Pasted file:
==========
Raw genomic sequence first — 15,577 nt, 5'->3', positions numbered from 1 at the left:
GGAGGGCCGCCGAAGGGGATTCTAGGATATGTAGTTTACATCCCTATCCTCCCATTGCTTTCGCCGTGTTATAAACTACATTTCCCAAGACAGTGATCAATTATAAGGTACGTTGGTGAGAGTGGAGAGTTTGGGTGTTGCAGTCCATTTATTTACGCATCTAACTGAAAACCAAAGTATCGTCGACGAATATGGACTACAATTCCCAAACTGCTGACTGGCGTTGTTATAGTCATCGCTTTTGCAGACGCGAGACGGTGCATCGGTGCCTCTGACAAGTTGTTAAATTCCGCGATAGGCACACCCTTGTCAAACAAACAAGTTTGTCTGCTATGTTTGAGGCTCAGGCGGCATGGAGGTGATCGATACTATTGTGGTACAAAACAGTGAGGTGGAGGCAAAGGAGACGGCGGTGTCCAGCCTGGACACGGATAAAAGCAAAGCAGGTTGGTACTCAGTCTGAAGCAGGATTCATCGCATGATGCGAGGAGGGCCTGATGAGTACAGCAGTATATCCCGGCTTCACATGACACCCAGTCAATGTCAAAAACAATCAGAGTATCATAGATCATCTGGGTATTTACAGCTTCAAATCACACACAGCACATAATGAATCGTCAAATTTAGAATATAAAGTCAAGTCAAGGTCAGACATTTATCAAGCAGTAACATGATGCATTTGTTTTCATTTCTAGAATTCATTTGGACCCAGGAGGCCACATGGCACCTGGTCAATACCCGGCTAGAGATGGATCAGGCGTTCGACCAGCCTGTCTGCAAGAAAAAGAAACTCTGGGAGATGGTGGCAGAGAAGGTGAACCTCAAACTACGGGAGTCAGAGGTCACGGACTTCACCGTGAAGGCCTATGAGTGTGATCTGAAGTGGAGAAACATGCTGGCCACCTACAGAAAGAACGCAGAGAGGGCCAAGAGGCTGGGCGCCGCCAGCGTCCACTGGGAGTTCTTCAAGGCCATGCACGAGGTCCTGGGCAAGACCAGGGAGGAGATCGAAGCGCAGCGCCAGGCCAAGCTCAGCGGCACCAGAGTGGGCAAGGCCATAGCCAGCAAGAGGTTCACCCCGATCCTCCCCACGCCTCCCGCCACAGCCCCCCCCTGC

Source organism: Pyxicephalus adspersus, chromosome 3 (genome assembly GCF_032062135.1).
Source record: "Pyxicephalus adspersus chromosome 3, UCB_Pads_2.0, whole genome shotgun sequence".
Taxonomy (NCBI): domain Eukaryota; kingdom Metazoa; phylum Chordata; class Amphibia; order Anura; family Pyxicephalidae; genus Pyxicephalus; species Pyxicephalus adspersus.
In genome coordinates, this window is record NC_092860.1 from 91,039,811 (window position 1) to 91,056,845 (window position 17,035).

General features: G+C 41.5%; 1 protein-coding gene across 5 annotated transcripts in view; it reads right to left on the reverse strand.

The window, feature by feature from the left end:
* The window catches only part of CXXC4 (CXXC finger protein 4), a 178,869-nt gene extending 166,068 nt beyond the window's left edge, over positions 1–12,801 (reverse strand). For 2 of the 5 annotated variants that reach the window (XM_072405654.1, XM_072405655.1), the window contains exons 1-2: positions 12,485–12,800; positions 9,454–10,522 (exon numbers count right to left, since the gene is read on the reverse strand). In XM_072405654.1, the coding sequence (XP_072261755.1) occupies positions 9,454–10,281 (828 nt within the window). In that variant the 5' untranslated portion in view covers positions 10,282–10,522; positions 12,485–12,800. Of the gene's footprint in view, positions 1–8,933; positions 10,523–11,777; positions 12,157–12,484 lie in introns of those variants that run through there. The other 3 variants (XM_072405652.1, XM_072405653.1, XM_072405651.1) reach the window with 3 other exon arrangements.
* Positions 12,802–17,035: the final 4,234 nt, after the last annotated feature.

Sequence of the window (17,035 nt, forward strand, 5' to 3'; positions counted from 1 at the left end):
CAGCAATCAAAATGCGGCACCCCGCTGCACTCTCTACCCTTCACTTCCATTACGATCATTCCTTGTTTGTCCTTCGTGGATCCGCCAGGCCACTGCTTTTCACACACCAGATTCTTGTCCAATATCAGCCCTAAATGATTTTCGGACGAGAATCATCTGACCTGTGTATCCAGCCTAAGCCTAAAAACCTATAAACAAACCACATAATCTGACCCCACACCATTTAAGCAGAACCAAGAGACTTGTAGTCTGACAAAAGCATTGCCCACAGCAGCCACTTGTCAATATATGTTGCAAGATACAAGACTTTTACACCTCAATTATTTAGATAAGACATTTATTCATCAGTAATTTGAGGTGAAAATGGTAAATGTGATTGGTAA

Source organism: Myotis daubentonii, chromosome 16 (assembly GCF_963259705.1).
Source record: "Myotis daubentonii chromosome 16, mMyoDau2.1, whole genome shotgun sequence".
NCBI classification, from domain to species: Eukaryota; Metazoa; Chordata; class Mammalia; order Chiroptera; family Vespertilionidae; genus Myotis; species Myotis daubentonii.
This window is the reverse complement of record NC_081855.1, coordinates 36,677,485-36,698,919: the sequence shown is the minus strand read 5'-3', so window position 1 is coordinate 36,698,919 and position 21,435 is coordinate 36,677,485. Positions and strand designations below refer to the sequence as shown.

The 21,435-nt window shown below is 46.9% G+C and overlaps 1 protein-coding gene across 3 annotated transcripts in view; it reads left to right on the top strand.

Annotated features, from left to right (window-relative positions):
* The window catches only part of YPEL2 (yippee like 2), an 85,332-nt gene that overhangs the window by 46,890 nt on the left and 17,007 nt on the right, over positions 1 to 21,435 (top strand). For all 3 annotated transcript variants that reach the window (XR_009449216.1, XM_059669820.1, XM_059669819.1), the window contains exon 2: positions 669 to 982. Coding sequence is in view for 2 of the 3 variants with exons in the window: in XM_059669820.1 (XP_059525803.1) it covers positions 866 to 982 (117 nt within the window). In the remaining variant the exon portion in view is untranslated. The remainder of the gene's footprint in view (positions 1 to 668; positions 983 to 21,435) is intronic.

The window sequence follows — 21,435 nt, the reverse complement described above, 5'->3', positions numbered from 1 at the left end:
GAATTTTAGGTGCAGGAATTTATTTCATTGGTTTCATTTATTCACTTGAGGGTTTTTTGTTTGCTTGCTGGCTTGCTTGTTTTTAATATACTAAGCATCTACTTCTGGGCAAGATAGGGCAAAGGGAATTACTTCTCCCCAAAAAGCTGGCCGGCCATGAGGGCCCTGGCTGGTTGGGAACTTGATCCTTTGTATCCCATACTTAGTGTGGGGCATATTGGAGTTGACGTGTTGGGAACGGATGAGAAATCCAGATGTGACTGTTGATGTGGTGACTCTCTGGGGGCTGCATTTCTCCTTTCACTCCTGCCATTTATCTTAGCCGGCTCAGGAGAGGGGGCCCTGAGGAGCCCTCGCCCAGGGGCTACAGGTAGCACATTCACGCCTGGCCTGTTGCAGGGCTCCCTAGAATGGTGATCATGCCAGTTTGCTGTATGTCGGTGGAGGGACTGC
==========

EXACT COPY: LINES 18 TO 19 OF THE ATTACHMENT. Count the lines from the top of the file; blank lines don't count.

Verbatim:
Annotated features, from left to right (window-relative positions):
* The window catches only part of YPEL2 (yippee like 2), an 85,332-nt gene that overhangs the window by 46,890 nt on the left and 17,007 nt on the right, over positions 1 to 21,435 (top strand). For all 3 annotated transcript variants that reach the window (XR_009449216.1, XM_059669820.1, XM_059669819.1), the window contains exon 2: positions 669 to 982. Coding sequence is in view for 2 of the 3 variants with exons in the window: in XM_059669820.1 (XP_059525803.1) it covers positions 866 to 982 (117 nt within the window). In the remaining variant the exon portion in view is untranslated. The remainder of the gene's footprint in view (positions 1 to 668; positions 983 to 21,435) is intronic.